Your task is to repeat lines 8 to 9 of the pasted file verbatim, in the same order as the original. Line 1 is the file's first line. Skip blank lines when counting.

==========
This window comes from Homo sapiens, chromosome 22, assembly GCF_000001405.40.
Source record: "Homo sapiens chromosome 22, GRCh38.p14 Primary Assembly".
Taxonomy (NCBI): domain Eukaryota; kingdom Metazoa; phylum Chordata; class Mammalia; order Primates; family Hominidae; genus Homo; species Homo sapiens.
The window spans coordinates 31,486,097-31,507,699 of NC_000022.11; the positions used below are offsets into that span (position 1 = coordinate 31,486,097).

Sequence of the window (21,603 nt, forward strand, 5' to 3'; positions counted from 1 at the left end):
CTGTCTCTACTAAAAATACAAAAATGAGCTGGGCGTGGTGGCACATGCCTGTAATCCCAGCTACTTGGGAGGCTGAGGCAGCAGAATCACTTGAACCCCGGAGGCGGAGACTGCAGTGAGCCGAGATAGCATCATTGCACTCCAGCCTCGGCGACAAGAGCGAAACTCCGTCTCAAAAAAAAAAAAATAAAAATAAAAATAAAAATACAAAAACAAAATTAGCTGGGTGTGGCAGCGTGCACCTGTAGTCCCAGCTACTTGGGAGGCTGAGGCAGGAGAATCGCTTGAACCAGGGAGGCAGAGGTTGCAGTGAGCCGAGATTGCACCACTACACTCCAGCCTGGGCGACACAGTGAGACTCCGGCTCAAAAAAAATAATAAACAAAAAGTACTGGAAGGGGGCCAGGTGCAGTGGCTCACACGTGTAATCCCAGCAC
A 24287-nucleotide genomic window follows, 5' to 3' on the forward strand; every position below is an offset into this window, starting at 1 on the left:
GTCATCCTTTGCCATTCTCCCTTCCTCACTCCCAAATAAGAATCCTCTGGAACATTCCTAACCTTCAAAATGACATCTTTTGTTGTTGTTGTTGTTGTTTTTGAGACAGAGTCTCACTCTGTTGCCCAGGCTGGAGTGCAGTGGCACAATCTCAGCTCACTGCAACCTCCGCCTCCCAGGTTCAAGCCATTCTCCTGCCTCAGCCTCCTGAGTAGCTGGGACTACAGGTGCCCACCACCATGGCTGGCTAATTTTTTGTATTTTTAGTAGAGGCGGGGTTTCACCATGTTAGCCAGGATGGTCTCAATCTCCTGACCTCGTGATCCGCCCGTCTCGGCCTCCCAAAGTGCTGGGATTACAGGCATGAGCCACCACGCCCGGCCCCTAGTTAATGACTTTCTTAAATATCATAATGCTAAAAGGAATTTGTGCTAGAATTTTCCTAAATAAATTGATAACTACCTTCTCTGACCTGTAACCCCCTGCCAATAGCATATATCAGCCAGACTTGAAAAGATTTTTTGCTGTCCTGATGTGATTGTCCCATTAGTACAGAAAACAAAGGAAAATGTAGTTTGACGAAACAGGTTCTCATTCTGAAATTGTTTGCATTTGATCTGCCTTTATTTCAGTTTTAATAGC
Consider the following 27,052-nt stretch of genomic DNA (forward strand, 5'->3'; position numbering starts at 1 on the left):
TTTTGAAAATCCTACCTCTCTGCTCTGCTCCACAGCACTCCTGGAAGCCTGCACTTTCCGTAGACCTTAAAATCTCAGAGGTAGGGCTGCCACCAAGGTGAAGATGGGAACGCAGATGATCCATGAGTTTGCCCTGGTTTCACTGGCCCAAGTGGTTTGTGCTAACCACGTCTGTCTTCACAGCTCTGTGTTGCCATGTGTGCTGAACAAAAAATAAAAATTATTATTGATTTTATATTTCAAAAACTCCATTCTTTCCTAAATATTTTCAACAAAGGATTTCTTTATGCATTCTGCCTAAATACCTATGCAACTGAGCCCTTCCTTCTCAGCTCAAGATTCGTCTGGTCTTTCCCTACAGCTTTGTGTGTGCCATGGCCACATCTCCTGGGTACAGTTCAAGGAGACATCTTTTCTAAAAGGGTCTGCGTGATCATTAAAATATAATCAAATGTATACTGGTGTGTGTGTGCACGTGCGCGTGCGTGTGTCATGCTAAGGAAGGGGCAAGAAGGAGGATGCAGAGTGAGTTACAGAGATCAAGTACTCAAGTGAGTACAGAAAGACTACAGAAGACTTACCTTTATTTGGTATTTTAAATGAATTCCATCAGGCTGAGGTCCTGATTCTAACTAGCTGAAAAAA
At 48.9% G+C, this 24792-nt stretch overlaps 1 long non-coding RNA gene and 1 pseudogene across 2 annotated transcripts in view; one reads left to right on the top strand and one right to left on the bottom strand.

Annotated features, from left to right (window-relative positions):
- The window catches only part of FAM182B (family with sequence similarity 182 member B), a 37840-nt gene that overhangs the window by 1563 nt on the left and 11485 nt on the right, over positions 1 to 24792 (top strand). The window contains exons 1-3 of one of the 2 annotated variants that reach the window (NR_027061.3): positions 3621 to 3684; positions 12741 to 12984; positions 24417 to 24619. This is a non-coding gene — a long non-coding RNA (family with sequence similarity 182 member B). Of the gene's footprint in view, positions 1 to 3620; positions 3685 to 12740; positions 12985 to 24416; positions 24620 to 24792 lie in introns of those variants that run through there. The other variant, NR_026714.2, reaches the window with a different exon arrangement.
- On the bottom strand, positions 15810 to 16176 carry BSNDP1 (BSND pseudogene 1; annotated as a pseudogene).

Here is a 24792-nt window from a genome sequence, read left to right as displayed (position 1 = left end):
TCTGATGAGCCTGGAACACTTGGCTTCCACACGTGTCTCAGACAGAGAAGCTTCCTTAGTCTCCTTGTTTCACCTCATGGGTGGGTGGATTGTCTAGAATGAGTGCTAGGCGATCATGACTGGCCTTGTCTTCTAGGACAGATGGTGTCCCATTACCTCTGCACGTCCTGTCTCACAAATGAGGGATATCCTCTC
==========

GTCATCCTTTGCCATTCTCCCTTCCTCACTCCCAAATAAGAATCCTCTGGAACATTCCTAACCTTCAAAATGACATCTTTTGTTGTTGTTGTTGTTGTTTTTGAGACAGAGTCTCACTCTGTTGCCCAGGCTGGAGTGCAGTGGCACAATCTCAGCTCACTGCAACCTCCGCCTCCCAGGTTCAAGCCATTCTCCTGCCTCAGCCTCCTGAGTAGCTGGGACTACAGGTGCCCACCACCATGGCTGGCTAATTTTTTGTATTTTTAGTAGAGGCGGGGTTTCACCATGTTAGCCAGGATGGTCTCAATCTCCTGACCTCGTGATCCGCCCGTCTCGGCCTCCCAAAGTGCTGGGATTACAGGCATGAGCCACCACGCCCGGCCCCTAGTTAATGACTTTCTTAAATATCATAATGCTAAAAGGAATTTGTGCTAGAATTTTCCTAAATAAATTGATAACTACCTTCTCTGACCTGTAACCCCCTGCCAATAGCATATATCAGCCAGACTTGAAAAGATTTTTTGCTGTCCTGATGTGATTGTCCCATTAGTACAGAAAACAAAGGAAAATGTAGTTTGACGAAACAGGTTCTCATTCTGAAATTGTTTGCATTTGATCTGCCTTTATTTCAGTTTTAATAGC
Consider the following 27,052-nt stretch of genomic DNA (forward strand, 5'->3'; position numbering starts at 1 on the left):